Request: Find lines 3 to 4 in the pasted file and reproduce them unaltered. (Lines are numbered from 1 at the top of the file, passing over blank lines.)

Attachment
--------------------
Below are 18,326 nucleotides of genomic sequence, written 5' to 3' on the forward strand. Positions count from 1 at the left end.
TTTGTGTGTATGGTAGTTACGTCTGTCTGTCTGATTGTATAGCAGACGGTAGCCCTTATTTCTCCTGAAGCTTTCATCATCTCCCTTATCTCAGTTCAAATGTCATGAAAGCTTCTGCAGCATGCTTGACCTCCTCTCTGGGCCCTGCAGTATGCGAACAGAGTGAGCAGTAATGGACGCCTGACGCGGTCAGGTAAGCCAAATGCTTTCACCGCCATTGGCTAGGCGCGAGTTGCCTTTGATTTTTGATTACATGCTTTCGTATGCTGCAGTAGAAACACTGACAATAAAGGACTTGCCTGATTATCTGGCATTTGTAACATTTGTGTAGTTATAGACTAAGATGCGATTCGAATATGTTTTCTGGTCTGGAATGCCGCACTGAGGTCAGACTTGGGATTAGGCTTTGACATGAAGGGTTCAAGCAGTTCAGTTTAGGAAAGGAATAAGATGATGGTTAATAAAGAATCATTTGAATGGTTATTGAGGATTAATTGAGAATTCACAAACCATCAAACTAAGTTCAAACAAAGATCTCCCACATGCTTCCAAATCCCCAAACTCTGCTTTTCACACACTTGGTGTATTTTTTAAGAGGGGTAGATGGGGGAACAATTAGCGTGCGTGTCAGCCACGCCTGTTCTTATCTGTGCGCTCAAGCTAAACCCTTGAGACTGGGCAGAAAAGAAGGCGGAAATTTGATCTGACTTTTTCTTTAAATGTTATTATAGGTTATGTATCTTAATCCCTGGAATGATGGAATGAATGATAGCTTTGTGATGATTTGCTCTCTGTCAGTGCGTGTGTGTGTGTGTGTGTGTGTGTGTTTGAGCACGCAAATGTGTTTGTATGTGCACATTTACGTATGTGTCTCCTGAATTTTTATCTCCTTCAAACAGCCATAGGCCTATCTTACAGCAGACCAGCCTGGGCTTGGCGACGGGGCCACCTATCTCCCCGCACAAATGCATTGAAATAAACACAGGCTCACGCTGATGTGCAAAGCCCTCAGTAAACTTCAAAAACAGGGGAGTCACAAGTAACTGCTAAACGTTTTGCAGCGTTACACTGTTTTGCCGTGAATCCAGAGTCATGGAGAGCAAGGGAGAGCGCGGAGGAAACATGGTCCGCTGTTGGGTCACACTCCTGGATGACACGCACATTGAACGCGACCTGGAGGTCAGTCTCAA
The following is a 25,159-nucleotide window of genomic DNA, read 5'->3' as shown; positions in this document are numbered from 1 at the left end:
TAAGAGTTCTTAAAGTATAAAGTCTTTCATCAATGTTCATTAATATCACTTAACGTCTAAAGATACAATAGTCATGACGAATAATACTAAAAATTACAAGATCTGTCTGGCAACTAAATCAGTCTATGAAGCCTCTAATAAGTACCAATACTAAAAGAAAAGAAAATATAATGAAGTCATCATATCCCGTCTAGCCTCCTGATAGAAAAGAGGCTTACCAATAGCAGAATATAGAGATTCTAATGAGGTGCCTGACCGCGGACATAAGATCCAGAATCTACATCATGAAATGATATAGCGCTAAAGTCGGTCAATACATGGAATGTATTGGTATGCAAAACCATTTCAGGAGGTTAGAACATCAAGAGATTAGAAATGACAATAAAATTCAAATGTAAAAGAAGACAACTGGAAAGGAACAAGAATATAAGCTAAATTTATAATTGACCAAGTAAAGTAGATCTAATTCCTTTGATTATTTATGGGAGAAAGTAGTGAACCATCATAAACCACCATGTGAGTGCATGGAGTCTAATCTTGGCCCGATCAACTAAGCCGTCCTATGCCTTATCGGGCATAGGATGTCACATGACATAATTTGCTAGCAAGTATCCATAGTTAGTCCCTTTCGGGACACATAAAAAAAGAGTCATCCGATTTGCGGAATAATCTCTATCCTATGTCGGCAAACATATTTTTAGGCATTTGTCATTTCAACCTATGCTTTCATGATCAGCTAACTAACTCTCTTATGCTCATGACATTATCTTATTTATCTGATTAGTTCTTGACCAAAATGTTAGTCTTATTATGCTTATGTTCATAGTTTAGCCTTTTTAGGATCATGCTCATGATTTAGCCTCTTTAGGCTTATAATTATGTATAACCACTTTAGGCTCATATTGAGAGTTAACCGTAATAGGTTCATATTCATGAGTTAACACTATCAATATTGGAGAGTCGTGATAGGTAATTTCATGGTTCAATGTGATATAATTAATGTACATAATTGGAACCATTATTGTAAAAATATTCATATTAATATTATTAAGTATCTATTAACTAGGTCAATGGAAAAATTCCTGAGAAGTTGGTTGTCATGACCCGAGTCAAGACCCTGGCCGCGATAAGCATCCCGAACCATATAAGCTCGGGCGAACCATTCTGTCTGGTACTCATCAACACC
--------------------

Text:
The following is a 25,159-nucleotide window of genomic DNA, read 5'->3' as shown; positions in this document are numbered from 1 at the left end:
TAAGAGTTCTTAAAGTATAAAGTCTTTCATCAATGTTCATTAATATCACTTAACGTCTAAAGATACAATAGTCATGACGAATAATACTAAAAATTACAAGATCTGTCTGGCAACTAAATCAGTCTATGAAGCCTCTAATAAGTACCAATACTAAAAGAAAAGAAAATATAATGAAGTCATCATATCCCGTCTAGCCTCCTGATAGAAAAGAGGCTTACCAATAGCAGAATATAGAGATTCTAATGAGGTGCCTGACCGCGGACATAAGATCCAGAATCTACATCATGAAATGATATAGCGCTAAAGTCGGTCAATACATGGAATGTATTGGTATGCAAAACCATTTCAGGAGGTTAGAACATCAAGAGATTAGAAATGACAATAAAATTCAAATGTAAAAGAAGACAACTGGAAAGGAACAAGAATATAAGCTAAATTTATAATTGACCAAGTAAAGTAGATCTAATTCCTTTGATTATTTATGGGAGAAAGTAGTGAACCATCATAAACCACCATGTGAGTGCATGGAGTCTAATCTTGGCCCGATCAACTAAGCCGTCCTATGCCTTATCGGGCATAGGATGTCACATGACATAATTTGCTAGCAAGTATCCATAGTTAGTCCCTTTCGGGACACATAAAAAAAGAGTCATCCGATTTGCGGAATAATCTCTATCCTATGTCGGCAAACATATTTTTAGGCATTTGTCATTTCAACCTATGCTTTCATGATCAGCTAACTAACTCTCTTATGCTCATGACATTATCTTATTTATCTGATTAGTTCTTGACCAAAATGTTAGTCTTATTATGCTTATGTTCATAGTTTAGCCTTTTTAGGATCATGCTCATGATTTAGCCTCTTTAGGCTTATAATTATGTATAACCACTTTAGGCTCATATTGAGAGTTAACCGTAATAGGTTCATATTCATGAGTTAACACTATCAATATTGGAGAGTCGTGATAGGTAATTTCATGGTTCAATGTGATATAATTAATGTACATAATTGGAACCATTATTGTAAAAATATTCATATTAATATTATTAAGTATCTATTAACTAGGTCAATGGAAAAATTCCTGAGAAGTTGGTTGTCATGACCCGAGTCAAGACCCTGGCCGCGATAAGCATCCCGAACCATATAAGCTCGGGCGAACCATTCTGTCTGGTACTCATCAACACC